The South Boston Vietnam Veteran's Memorial sits in the M Street Park in South Boston, Massachusetts. Everyone listed on the monument had come to the park sometime during their childhood. It is thought to be the first Vietnam Veterans Memorial in the country.
The idea for building the monument came while some friends had gathered to remember three of their friends who had been killed in 1968 while serving in Vietnam. It was the tenth anniversary of their deaths.
The three were part of a group of six friends that joined the military together. The surviving friends began to reminisce about other members of their community that had given their lives in Vietnam. By the time they were done, they had counted 25 fallen friends. In remembrance to their friends, they decided to build a memorial.
The memorial was built with funds raised from the community and $30,000 donated by the City of Boston. It was designed by Harry Carrol and dedicated on September 13, 1981.
The guest speaker at the dedication was James Webb, an officer Tom Lyons had met in Vietnam. Also, in attendance were the Governor, Mayor, a Senator, a Congressman, and several military officials.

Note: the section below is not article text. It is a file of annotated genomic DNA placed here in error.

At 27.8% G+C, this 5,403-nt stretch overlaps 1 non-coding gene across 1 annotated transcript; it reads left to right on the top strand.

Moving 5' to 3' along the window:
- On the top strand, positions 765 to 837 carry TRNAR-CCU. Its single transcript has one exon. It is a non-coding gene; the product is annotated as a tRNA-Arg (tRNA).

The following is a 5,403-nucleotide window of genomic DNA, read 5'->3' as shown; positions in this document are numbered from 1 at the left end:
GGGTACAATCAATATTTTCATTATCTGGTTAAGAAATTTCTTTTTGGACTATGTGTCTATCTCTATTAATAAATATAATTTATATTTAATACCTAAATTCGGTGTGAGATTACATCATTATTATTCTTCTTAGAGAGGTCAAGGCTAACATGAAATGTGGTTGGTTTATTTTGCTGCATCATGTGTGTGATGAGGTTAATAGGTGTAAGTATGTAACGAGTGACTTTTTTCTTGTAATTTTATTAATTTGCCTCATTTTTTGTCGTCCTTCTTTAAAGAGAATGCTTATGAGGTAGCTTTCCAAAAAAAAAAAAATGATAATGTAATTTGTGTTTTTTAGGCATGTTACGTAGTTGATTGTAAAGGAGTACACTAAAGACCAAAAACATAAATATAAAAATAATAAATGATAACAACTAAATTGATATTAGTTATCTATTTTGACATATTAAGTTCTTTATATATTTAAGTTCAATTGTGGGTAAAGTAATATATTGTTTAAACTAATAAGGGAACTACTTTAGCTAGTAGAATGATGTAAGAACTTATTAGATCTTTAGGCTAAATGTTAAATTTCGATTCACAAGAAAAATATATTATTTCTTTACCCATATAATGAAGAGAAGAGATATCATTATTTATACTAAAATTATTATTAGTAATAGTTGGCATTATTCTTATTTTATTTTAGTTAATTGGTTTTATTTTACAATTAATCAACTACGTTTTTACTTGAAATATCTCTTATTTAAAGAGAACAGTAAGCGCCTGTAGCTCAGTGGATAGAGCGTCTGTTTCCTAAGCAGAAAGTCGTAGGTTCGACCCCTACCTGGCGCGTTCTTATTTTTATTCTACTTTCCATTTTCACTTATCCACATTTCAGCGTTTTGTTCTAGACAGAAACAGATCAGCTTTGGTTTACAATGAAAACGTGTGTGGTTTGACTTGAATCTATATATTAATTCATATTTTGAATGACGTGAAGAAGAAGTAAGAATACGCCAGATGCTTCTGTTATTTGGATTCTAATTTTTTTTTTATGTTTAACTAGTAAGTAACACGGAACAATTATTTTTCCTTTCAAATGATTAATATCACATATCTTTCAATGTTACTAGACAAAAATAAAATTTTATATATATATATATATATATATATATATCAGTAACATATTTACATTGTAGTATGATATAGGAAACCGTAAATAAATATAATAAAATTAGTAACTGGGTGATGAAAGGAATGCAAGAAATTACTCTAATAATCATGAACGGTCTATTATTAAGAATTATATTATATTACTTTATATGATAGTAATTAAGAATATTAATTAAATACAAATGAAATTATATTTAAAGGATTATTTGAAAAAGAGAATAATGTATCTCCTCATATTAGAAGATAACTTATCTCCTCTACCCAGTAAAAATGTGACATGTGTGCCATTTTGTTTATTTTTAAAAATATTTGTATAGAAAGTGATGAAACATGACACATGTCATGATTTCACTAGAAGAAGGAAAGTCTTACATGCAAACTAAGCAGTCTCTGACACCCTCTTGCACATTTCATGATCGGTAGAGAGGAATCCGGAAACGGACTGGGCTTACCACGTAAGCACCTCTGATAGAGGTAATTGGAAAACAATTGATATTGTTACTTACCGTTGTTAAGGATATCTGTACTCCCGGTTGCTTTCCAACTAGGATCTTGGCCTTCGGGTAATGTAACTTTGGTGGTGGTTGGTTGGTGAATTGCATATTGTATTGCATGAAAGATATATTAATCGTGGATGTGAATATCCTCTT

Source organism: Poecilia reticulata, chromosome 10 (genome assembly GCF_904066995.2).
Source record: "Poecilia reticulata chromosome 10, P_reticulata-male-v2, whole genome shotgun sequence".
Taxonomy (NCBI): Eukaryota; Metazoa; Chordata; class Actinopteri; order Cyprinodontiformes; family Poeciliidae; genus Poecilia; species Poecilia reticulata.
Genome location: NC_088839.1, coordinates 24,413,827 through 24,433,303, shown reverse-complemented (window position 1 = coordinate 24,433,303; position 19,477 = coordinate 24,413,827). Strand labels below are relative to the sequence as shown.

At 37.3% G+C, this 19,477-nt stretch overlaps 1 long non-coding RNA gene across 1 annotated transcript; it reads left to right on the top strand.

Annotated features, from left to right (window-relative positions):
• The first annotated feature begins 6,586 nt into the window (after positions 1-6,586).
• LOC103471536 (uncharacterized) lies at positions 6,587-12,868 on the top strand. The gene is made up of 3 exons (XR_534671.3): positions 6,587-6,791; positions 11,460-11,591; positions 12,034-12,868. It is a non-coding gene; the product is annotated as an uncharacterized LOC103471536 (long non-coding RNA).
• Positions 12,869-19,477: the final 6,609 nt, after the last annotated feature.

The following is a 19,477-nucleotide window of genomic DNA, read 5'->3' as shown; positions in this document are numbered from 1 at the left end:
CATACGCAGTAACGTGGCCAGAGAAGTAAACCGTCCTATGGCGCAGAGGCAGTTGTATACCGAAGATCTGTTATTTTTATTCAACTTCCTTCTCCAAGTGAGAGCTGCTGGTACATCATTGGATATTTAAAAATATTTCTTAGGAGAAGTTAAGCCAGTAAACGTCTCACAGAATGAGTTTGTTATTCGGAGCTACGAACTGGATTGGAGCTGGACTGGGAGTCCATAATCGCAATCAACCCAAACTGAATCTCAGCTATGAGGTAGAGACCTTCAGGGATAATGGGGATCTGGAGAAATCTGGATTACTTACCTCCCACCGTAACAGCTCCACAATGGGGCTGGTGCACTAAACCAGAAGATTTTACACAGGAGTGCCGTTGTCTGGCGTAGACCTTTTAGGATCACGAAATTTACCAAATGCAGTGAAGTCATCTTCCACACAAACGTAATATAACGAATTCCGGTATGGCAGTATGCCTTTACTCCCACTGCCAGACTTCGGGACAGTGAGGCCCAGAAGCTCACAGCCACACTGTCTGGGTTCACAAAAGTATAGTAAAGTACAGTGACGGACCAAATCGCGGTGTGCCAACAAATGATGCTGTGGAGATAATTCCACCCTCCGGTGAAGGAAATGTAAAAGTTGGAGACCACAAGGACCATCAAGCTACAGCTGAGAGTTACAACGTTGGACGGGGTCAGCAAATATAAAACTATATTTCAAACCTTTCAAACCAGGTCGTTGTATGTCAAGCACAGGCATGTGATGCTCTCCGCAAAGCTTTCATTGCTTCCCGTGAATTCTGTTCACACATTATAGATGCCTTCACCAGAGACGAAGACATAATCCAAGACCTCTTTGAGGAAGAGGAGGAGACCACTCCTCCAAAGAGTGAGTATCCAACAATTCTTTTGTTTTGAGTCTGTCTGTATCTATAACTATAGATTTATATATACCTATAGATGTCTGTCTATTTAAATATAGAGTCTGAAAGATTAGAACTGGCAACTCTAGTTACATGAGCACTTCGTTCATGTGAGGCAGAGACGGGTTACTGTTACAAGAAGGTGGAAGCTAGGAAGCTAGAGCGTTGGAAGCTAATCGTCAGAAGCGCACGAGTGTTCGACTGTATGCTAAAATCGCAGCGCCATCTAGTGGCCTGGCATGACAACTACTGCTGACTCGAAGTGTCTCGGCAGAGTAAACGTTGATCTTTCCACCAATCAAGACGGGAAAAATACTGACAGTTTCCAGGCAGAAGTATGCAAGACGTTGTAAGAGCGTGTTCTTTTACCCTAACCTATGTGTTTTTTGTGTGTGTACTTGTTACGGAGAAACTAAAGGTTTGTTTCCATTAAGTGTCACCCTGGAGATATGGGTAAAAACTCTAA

The Memorial is rededicated every fall as the family and friends of these men gather and remember their lives and the sacrifices they all made and let all know that they did not die in vain..
LCPL South Boston, MA
And I Quote...
"There is the finest body of troops in the world, those gallant Marines who are ever ready to devote themselves to the interests of their country."
--Benjamin Disraeli, Prime Minister of England, 1879
CWO-5 Lew Lazada made mention of being in Hawaii in Jan. 1961 in G-3-12. I was in First Composite Radio Company, from August '60- March'62 right down the street from him. A recon company was next door. In fact Al Gray (later Commandant) was our Operations Officer as a Captain. I had a friend I had gone to school with here in TN that was a member of G-3-12. His name was Calvin Fitzhugh. I think Calvin took part in the rodeos they had there on base.